Special Report

North Dakota

By Kathleen Kennedy Manzo — May 03, 2005 1 min read

In pushing forward with efforts to expand the use of educational technology, North Dakota hopes to address declining enrollments and to increase distance-learning opportunities for students in rural districts.

But with a slightly lower budget for the 2004-05 school year than the previous school year, the state lacks the money to truly “move ahead,” and that officials “continue struggling to just keep up” with the technology programs and services already offered, says Chris Kalash, the state’s school technology coordinator.

Schools received $3.16 million from the state general fund for technology for the 2004-05 school year, about $400,000 less than the previous year. More than half the money, or $1.69 million, is set aside for the Statewide K12 Network. The network provides broadband Internet access to the state’s 520 public schools, as well as videoconferencing, to allow rural schools to offer a wider array of courses online.

To help support schools in using technology, the state has budgeted some $1.3 million this fiscal year for professional development for teachers and other technical support.

The state continues to encourage the expansion of video-based classrooms—in which courses are broadcast from one location to several neighboring schools through a video feed—through grants to school districts, particularly those in remote parts of the state. North Dakota now has 175 such classrooms.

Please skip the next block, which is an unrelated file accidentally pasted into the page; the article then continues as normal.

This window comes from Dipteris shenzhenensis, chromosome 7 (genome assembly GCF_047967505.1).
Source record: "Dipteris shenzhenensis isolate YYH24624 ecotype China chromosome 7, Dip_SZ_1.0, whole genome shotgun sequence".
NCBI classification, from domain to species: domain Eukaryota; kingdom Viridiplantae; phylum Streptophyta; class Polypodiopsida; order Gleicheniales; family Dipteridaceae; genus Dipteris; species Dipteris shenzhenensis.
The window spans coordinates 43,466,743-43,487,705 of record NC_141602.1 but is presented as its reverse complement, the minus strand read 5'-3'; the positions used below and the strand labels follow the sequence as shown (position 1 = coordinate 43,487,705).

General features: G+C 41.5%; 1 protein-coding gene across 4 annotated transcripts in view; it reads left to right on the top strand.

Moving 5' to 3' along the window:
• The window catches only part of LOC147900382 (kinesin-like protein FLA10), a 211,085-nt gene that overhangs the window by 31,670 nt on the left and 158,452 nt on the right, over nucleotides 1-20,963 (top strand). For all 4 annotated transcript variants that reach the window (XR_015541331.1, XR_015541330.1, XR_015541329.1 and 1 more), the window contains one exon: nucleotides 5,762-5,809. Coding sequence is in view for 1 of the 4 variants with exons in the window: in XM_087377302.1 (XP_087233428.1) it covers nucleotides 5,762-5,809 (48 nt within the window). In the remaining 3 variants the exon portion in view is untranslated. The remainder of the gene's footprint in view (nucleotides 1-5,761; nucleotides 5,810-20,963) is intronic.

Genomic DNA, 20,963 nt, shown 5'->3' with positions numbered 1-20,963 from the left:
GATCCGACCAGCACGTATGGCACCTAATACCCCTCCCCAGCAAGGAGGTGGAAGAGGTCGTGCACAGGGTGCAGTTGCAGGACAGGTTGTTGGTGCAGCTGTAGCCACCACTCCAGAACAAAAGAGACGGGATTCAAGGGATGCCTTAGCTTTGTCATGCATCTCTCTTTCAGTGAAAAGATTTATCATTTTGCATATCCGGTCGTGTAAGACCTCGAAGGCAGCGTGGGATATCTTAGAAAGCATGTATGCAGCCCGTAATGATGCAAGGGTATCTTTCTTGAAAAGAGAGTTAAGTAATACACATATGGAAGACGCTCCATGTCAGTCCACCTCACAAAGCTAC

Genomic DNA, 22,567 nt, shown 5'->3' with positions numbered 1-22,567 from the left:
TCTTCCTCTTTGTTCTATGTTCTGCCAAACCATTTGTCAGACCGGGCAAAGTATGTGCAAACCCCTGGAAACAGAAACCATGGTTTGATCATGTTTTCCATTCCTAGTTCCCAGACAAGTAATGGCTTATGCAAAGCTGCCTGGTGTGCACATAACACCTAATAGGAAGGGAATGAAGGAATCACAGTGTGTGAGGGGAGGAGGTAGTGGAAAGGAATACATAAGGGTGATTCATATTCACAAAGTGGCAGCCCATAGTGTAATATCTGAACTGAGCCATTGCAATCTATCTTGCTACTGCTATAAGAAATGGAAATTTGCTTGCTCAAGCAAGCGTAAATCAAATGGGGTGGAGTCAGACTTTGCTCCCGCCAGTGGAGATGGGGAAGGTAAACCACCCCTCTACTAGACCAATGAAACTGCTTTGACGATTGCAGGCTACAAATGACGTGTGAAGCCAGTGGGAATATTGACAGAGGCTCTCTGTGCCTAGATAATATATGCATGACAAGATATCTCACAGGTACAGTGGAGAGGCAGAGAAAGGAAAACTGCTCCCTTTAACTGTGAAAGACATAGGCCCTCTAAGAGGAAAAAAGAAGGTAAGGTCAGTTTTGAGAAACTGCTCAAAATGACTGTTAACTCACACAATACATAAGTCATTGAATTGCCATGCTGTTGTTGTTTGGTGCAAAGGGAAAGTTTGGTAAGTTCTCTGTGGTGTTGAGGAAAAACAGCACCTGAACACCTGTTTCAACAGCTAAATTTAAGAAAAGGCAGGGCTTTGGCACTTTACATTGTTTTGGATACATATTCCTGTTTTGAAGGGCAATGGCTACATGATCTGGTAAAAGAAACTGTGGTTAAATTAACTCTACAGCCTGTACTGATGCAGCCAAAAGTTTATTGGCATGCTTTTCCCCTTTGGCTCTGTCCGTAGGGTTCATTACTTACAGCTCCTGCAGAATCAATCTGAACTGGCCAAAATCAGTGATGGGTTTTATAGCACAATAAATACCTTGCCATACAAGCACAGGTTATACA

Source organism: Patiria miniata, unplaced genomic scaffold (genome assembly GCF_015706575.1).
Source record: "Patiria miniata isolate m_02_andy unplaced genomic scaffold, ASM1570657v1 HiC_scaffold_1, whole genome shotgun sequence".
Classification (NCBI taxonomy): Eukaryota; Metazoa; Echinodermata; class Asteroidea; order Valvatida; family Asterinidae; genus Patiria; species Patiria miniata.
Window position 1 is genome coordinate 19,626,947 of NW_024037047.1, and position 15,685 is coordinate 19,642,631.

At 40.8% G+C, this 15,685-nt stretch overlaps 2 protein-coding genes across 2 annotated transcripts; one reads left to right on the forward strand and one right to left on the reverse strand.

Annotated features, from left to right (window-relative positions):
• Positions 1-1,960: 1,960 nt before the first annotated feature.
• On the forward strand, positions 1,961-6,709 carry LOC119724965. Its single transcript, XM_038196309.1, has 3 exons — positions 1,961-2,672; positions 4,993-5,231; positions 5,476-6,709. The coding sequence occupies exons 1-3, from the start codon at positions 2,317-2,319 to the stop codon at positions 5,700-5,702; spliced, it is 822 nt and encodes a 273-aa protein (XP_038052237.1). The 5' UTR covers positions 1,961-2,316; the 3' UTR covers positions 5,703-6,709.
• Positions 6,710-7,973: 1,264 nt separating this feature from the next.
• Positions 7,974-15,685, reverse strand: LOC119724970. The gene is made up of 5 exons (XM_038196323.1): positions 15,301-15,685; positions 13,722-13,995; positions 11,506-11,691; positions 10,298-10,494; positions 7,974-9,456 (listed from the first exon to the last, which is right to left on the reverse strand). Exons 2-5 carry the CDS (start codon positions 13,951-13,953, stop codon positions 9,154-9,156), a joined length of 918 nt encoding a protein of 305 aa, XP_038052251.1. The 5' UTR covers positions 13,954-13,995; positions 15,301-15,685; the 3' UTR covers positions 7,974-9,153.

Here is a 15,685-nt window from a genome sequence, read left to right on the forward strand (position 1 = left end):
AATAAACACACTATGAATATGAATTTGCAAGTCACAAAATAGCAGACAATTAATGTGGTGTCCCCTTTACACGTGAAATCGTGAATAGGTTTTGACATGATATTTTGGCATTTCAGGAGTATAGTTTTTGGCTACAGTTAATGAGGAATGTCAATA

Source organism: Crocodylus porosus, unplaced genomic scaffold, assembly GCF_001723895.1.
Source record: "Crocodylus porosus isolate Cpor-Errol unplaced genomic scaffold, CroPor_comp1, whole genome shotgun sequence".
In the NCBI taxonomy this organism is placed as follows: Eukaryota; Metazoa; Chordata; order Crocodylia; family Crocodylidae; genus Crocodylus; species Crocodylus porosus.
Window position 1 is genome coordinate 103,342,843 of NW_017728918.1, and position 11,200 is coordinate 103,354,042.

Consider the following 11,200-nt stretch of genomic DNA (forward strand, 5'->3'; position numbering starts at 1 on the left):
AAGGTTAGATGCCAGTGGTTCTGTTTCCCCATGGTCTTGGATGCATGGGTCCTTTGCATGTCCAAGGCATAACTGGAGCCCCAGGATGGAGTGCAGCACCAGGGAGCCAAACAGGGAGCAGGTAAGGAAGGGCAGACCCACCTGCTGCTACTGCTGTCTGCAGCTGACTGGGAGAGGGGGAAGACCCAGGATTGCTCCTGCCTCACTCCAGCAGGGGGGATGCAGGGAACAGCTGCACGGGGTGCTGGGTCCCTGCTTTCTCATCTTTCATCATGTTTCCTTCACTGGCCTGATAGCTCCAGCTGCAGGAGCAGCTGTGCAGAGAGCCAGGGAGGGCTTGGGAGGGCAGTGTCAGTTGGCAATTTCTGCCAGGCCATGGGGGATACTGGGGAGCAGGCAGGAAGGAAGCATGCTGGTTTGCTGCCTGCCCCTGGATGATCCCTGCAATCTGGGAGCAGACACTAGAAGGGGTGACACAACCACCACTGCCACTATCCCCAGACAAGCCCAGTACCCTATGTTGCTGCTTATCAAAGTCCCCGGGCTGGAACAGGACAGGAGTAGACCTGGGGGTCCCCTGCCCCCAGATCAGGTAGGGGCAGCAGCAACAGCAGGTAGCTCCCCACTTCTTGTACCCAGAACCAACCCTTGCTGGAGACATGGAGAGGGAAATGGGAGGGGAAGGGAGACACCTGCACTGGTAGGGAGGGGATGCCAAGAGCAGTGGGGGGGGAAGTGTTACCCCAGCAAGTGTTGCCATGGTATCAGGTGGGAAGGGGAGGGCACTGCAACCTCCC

Dan Pullen, the director of educational technology for the state education department, says state officials have also discussed instituting grant programs to foster technology initiatives in schools, such as one-to-one computing—the availability of one computing device per student—and the use of wireless hand-held computers.

Eight schools throughout the state were awarded a share of $1 million in federal technology funds under the No Child Left Behind Act to support the use of instructional technology in classrooms.

A statewide student database was recently put in place, financed primarily through federal money. State money will be used for operation and maintenance of the system, which includes student demographic information, test-score data, coursetaking information, and other student records.